Among older members of the RCP, there is a high proportion of Vietnam War-era veterans, including participants in the VVAW-AI. Joe Veale, the spokesperson for the Los Angeles area branch, was a former member of the Black Panther Party. C. Clark Kissinger, a writer for Revolution and prominent activist associated with the RCP, was a national secretary of SDS.

The RCP was controversial for being one of the few groups in the American Left that held a position that homosexuality constituted a conscious "ideological statement" and was a byproduct of capitalism. Within the last decade, with the publication of the New Draft Program of the RCP USA, they have repudiated that position, criticizing it as incorrect, unscientific and not "thoroughly Marxist". The RCP now holds that all sexual and intimate relations in bourgeois society are largely dominated by the ideology of male supremacy and exist within a framework of social relations where the oppression of women is an integral and fundamental part.[7]

Views on the United States[edit]

The RCP has written that the United States "is a country founded on genocide and slavery" and that the RCP has a "special challenge and responsibility to make revolution, at the earliest possible time, right within the belly of this most powerful imperialist beast." The RCP has also stated that "the development of capitalism in the U.S. is a history of the most savage oppression of the Black, Native American, Chicano, Puerto Rican, Hawaiian, Asian, and other oppressed peoples" and that "the proletariat must overthrow and thoroughly smash and dismantle the bourgeois state. And that requires war."[8]

RCP today[edit]

Following the re-election of George W. Bush, the RCP released a statement called "The Battle for the Future". It called Bush a Christian Fascist and calls on the masses to resist. The document also puts forward Bob Avakian as the party's leader. Several supporters of the RCP initiated a campaign entitled World Can't Wait: Drive Out the Bush Regime to facilitate a political "re-polarization" around the current right-wing shift in U.S. government. Hundreds of protests and rallies, as well as disruption of prominent governmental speakers has ensued.[citation needed] Most recently, World Can't Wait organized a series of nationwide protests on October 5, 2006 and was at the forefront of efforts to impeach Bush and Vice President Cheney for "war crimes and other crimes against humanity".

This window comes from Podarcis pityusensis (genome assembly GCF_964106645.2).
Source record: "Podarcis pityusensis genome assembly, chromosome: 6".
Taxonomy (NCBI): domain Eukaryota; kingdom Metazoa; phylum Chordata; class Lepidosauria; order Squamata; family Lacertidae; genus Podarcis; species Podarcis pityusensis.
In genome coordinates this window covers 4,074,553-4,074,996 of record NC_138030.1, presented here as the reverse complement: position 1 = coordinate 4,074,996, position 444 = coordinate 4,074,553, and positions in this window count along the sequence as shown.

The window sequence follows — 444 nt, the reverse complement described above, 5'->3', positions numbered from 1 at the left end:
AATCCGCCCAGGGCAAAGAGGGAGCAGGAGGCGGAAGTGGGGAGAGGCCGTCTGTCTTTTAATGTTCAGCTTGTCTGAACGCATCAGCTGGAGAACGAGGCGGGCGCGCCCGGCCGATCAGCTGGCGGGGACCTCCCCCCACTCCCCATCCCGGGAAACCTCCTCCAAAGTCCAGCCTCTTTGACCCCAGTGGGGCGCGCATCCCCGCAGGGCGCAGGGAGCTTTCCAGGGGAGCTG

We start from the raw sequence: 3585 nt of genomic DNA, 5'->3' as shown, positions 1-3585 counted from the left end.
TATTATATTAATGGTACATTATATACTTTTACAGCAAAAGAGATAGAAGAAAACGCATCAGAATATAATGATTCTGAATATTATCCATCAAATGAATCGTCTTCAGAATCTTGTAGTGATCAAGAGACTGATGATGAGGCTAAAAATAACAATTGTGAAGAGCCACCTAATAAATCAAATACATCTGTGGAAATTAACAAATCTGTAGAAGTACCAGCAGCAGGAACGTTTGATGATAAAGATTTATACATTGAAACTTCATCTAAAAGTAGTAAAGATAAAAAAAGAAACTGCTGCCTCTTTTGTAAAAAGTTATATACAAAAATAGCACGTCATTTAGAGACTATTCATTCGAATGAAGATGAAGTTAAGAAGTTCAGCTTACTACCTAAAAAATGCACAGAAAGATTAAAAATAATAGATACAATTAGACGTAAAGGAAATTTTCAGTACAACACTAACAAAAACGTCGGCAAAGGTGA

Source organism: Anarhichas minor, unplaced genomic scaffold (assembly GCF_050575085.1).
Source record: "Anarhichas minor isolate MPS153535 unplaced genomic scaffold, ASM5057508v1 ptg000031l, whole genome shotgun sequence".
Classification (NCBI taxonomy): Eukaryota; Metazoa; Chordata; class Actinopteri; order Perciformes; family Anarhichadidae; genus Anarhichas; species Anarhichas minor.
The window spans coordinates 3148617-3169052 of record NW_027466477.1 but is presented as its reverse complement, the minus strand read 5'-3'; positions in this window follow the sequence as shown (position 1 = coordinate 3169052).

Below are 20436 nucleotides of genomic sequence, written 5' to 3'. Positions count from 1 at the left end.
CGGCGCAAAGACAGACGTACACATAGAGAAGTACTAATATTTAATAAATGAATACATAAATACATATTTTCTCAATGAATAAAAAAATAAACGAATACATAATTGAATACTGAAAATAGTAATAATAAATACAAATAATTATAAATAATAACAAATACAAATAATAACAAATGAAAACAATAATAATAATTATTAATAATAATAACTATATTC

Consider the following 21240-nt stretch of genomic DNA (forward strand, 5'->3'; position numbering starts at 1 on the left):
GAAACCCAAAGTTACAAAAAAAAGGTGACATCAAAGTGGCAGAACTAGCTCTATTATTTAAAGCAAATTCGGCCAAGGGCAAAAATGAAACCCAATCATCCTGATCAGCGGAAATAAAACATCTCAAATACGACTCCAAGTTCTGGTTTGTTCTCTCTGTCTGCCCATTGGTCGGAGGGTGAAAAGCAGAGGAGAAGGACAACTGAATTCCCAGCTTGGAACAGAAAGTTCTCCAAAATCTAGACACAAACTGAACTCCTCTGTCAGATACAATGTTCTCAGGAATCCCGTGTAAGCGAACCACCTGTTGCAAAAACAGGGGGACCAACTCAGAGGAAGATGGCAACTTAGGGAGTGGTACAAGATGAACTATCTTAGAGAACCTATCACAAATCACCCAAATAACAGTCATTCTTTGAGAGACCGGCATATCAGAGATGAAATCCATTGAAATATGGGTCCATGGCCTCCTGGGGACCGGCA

In 2005, the RCP changed the name of its newspaper from Revolutionary Worker to Revolution. According to their website, the May 1, 2005 issue of RW newspaper signaled the end of 25 years of Revolutionary Worker/Obrero Revolucionario and the beginning of Revolution/Revolución. "[W]e believe that the new name more fully reflects our revolutionary communist ideology and politics, and the enriched vision of a tribune of the people that has been pioneered by RCP Chairman Bob Avakian."

In late 2005 and early 2006 the RCP launched the Revolutionary Communist Speaking Tour (RC4) of Black leaders intended to "build a Communist movement among the people locked on the bottom of society in the current era of Bushite Christian-Fascism." The RC4 tour ended quietly with the disassociation of one of the lead speakers, Akil Bomani, due to disagreements about lyrics in one of his songs produced independently.[9]

Revolution Books distributes materials related to the RCP, and the revolutionary movement in general. They operate stores nationally, with a large store in New York City and a Spanish-language store, Libros Revolucion, in Los Angeles.